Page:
Valentine's Day and chocolate; the two are almost inseparable. But why? What does chocolate have to do with a holiday that takes it name from three St Valentines who all suffered horrible martyrs deaths? Why, for that matter, is the holiday linked so closely with love?
There are many varying ideas about the origin of Valentine's Day, and as with other festivals it is probably a derived from aspects of all of them. In ancient Rome, the goddess Juno was honoured on the day of February 14th. On this day and during the following festival of Lupercallia, boys and girls were permitted to mix. Their names would be placed on pieces of paper and the boys would select a girl who would be their partner during the festivities. After being paired, the couples would often fall in love and eventually marry each other; hence one of the reasons why this day is linked with love and couples.
Another idea comes from the legend of St Valentine, who upon the rejection by his mistress was so distressed that he cut out his own heart as a token of his undying love. The act of giving tokens of love on this day filtered through the years until it became embedded in tradition; they are still given today, although none quite as severe. In today's society a love-heart shaped box filled with chocolates will suffice.
It is not clear why chocolate is linked so closely with Valentine's Day, although why it is closely linked with love might be easier to understand. The Aztecs, who are widely thought to have invented chocolate, thought it to have such strong aphrodisiac qualities that it was briefly banned. It is no wonder then that when it was introduced in Europe this idea of stimulating love was continued.
There is no hard evidence that chocolate does act as an aphrodisiac, however, it is definitely a mood lifting substance. It contains both Phenyl-ethylamine and Serotonin which found naturally in the brain. They are released in the blood stream when feelings of love, passion, lust and happiness are experienced, strongly linking them, and consequently chocolate which also releases them, to the idea of love.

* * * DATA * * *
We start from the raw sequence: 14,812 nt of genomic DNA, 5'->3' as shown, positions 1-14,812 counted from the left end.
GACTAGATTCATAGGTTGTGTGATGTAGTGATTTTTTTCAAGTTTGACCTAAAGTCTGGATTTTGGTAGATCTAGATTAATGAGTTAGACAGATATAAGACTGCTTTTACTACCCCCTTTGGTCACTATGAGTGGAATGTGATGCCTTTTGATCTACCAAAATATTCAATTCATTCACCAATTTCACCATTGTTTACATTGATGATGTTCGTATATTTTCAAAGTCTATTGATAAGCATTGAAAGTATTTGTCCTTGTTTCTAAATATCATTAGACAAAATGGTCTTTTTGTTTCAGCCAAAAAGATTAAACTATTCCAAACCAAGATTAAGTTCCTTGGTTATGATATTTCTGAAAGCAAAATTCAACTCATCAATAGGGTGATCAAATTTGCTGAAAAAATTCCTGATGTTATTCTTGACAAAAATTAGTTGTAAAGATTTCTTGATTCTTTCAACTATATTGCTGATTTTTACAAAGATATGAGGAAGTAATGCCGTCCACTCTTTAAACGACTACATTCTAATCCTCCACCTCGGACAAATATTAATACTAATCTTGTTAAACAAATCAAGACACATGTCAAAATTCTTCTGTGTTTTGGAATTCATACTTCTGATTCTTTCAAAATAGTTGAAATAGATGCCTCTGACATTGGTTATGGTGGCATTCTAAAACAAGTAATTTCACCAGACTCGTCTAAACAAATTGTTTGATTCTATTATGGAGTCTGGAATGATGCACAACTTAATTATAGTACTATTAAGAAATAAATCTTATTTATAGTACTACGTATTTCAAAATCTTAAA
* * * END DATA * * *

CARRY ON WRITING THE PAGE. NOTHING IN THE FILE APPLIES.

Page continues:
Chocolate therefore presents itself as the ideal gift on Valentine's Day, it is easy to access after the price of coco beans dropped in the 1800's and made it available to most of the population - and relatively cheap to buy. With such a wide market built up around the idea of giving chocolate on valentines day it almost seems silly not to. With the options of chocolate roses, beautiful gift boxes, chocolate tablets with messages inscribed in writing, it has become an expectation to receive some form of chocolate on February 14th, explaining why nearly 75% of chocolate is bought by men leading up to this holiday of love.
Furthermore, as such an effective mood lifting agent, with effects similar to those of Prozac, chocolate can also be helpful for those of us who are the unfortunate singles of Valentine's Day. For us this holiday of love, buried deep within the never ending desolate months of winter seems designed purely to spite us. Can we really be blamed therefore to indulge ourselves with heaps and heaps of chocolate?